Disabled passenger service system 'fails too often'
Some disabled passengers are left stranded on trains or waiting on platforms despite requesting assistance from rail firms, according to a survey.
Passenger Focus monitored nearly 200 "mystery shopper" journeys by people with visual or mobility impairments.
While 70% were satisfied with the service received, there were too many cases of the system failing, it said.
Train companies said poor service was "unacceptable" but the survey did not reflect improvements in service.
The Association of Train Operating Companies said further improvements were planned.
The mystery shoppers - who included wheelchair users - had booked through the assisted passenger reservation system.
Among them were some who found the service "outstanding and excellent".
However, Passenger Focus chief executive Anthony Smith said while some excellent examples of customer service had been found by its survey, as well as improvements in the assisted passenger reservation system, there were still too many cases where the system was failing.
One traveller reported finding the service by staff "poor and bordering on the comical", while another said they had encountered rude staff.
Mr Smith said: "There were too many instances of staff not being adequately trained, people being left stranded without help and, in some cases, not being treated in a decent or dignified way."
One passenger, Martyn Sibley, who works for disability charity Scope, said he had had a couple of "horrific" experiences on the railways.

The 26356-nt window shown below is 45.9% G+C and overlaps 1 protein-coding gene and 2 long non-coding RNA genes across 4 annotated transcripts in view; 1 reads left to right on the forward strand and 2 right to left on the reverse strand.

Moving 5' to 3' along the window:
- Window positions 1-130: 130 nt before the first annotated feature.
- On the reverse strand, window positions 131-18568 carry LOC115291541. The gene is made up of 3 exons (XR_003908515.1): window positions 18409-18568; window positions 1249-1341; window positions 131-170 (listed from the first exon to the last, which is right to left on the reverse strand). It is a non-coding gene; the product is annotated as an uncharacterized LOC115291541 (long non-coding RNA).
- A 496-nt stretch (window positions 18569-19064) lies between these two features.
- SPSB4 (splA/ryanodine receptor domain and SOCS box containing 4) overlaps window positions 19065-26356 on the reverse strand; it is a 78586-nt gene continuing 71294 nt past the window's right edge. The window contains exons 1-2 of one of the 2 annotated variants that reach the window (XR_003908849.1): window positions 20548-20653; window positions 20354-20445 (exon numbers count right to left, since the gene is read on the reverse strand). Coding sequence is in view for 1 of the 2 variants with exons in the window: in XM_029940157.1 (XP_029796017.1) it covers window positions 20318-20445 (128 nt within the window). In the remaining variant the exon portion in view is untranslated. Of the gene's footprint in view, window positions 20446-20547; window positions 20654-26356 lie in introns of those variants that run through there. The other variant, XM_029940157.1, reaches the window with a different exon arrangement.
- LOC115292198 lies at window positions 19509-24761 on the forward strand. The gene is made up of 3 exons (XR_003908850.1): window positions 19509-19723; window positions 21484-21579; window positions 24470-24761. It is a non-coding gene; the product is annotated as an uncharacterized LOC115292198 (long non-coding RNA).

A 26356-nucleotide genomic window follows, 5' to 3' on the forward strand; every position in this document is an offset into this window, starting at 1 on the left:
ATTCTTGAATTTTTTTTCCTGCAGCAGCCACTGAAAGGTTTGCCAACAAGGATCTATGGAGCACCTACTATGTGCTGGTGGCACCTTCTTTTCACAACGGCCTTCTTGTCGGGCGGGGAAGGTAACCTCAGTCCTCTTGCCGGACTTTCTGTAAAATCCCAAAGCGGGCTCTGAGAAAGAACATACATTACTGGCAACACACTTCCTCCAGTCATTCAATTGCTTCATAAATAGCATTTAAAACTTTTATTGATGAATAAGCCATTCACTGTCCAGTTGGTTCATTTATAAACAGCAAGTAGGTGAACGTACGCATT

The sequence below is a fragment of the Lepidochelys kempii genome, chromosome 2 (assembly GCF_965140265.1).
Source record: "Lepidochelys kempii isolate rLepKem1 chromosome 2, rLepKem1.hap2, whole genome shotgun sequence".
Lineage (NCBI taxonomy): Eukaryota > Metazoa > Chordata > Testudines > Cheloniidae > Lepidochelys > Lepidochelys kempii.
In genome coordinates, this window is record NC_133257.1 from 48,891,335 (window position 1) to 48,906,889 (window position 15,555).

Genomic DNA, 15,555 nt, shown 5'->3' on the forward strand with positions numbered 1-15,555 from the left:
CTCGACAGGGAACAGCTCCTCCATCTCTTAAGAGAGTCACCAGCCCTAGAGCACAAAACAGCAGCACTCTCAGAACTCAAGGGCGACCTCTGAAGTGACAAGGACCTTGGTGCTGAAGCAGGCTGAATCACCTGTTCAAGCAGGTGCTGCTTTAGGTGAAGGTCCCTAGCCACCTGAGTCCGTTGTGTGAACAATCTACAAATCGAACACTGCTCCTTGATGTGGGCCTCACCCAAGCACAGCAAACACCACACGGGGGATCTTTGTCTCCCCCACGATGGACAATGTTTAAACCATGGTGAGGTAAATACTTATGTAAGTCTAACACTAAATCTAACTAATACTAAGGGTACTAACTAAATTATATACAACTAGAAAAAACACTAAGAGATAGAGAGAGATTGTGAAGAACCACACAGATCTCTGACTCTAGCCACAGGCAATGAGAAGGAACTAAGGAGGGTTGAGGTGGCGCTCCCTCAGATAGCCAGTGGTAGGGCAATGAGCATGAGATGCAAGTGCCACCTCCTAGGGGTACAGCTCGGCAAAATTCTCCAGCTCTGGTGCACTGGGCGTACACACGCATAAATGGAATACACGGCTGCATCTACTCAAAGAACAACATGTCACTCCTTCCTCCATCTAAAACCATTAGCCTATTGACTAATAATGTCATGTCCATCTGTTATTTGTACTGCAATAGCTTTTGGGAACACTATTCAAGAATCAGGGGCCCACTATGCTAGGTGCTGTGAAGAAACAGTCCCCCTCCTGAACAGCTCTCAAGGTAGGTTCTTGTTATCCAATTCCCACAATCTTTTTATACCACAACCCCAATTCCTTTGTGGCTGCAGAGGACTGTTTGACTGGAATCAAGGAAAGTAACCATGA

He told BBC Breakfast: "The two main pitfalls really are around the fact that you have to call at least 24 hours before you travel, so spontaneity goes out of the window."
Mr Sibley said that twice his train had pulled away with him still on board while his travelling companion was on the platform trying to find the ramps to help him get down in his wheelchair.
"It is kind of a civil rights thing," he said. "Martin Luther King had a dream half a century ago - well I've got a dream where I can literally wake up one morning, get on a train and not feel like I'm being a nuisance, no glitches and no stress, like anyone else."
Atoc said train companies had been working closely with disability groups, Passenger Focus and the rest of the industry to improve the service.
"Where there have been cases of disabled passengers failing to receive the level of service they expect and deserve, clearly that is unacceptable," it said.
"However, the Passenger Focus survey does not properly reflect the real improvements in the service offered to disabled passengers in recent years.
"Millions of pounds have already been invested in improving access for disabled passengers and significant progress has already been made. More disabled people than ever are choosing to travel by train."
It added that train companies had acknowledged they could be doing more, and would this summer be launching an improved passenger booking system that had been designed and tested with help from disability groups.
Office of Rail Regulation chairwoman Anna Walker welcomed the level of passenger satisfaction shown in the report.
But she added: "The industry is taking positive steps by developing an improved booking service - but vulnerable passengers are calling for a system that they can rely on, and today's evidence shows it is not there yet."
She added that the recommendations would be discussed with the Department for Transport, and rail firms would be asked to set out clearly how it intended to deliver an improved, more consistent service.
Transport minister Norman Baker said the government was investing £370m in making the railways more accessible, as well as additional funding of £150,000 to Atoc to improve the assisted passenger reservation system during 2011.
"The government is determined to progressively reduce the number of people who find it difficult to access public transport," he said.